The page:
Believe it or not, there were long-standing questions about Moses’ credibility. From the very first, Moses’ qualifications for leadership had been called into question even back when Israel were still slaves in Egypt. Remember that he had grown up as an Egyptian prince in the Pharaoh’s palace as the Pharaoh’s adopted nephew.  Although he was Hebrew by birth, he was to them – and to himself – an Egyptian until he was an adult, eating Egyptian food, worshipping Egyptian gods, wearing Egyptian clothing, bearing an Egyptian name and he was a senior member of a tyrannical government that kept the Hebrews in slavery. The key moment occurs after he matures into manhood.  Shortly after he kills an Egyptian for threatening a Hebrew, Moses intervenes in a fight between two other Hebrews. One of them says to him, “Who do you think you are, telling us what to do?  Who made you chief and judge over us?”  Moses was forced to flee because his crime had become known to Hebrews.  Those words, “Who do you think you are, telling us what to do?” would be thrown in Moses’ face repeatedly for the rest of his life.  In many people’s eyes, he was always more Egyptian than Hebrew.  No matter what he did for them, they never completely trusted him.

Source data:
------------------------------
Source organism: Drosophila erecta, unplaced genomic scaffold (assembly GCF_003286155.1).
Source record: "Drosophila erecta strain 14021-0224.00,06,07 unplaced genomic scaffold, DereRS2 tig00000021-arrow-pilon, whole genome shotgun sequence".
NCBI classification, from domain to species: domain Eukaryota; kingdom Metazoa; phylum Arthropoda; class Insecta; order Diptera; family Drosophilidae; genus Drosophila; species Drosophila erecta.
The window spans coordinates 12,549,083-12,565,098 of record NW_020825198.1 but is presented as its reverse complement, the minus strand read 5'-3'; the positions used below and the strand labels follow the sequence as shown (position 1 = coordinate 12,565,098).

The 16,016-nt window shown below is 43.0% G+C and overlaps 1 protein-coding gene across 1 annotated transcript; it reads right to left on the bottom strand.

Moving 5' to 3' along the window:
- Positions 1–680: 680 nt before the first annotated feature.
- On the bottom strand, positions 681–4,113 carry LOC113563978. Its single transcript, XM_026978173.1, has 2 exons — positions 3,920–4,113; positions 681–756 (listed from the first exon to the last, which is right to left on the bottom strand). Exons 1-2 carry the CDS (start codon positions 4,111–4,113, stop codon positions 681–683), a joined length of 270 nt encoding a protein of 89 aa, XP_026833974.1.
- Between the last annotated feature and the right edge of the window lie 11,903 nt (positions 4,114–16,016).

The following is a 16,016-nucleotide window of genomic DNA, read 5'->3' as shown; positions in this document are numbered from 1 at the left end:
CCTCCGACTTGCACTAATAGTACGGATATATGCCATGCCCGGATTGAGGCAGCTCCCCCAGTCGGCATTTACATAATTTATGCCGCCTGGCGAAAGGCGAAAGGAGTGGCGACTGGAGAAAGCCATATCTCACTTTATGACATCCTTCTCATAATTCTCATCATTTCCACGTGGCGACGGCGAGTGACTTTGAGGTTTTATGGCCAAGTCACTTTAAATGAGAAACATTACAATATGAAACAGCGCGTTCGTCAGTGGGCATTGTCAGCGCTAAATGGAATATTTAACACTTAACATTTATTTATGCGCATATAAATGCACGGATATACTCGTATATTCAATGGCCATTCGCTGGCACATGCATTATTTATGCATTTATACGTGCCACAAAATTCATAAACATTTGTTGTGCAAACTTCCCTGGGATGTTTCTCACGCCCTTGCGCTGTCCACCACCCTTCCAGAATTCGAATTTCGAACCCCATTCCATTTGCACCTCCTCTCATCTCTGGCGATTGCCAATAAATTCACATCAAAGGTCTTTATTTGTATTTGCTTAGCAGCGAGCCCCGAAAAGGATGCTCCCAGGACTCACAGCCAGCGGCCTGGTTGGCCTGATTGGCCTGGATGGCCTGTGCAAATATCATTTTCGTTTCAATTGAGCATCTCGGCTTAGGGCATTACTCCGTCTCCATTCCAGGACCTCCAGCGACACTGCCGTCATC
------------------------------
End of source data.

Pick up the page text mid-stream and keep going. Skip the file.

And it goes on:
Moreover, Moses himself was confused about his own identity. A terrific article a few years ago by Amanda Mbuvi called “Multicultural Moses” explores Moses’ inner confusion, which God tries to help him sort out at the Burning Bush, first by introducing himself with a genealogy:  “I am the God of your fathers, the God of Abraham, Isaac and Jacob.” It’s as if God is functioning as Ancestry.com for Moses – see, here’s your family tree, this is where you came from, this is who you are.

Still at the Burning Bush, there are the questions that Moses asks of God, like, “Who am I Lord, that you should send me?” – which is possibly not only a sign of humility, it can also be taken literally as an earnest question: Who am I?  Am I an Egyptian?  A Hebrew?  Perhaps a Midianite? – remember that by that point Moses had been adopted by the Midianite family of Jethro, and had married Zipporah, a Midianite woman who was certainly not Jewish and likely Black, according to scholars.

Finally, there is the objection that Moses raises to God, “But I am slow of speech and tongue.” We think of this as a reference to a possible speech impediment.  But the words “slow of tongue” in the original Hebrew are slang for, “I don’t speak the language.” In other words, my Hebrew isn’t very good, nobody’s going to listen to me, they might even laugh at me.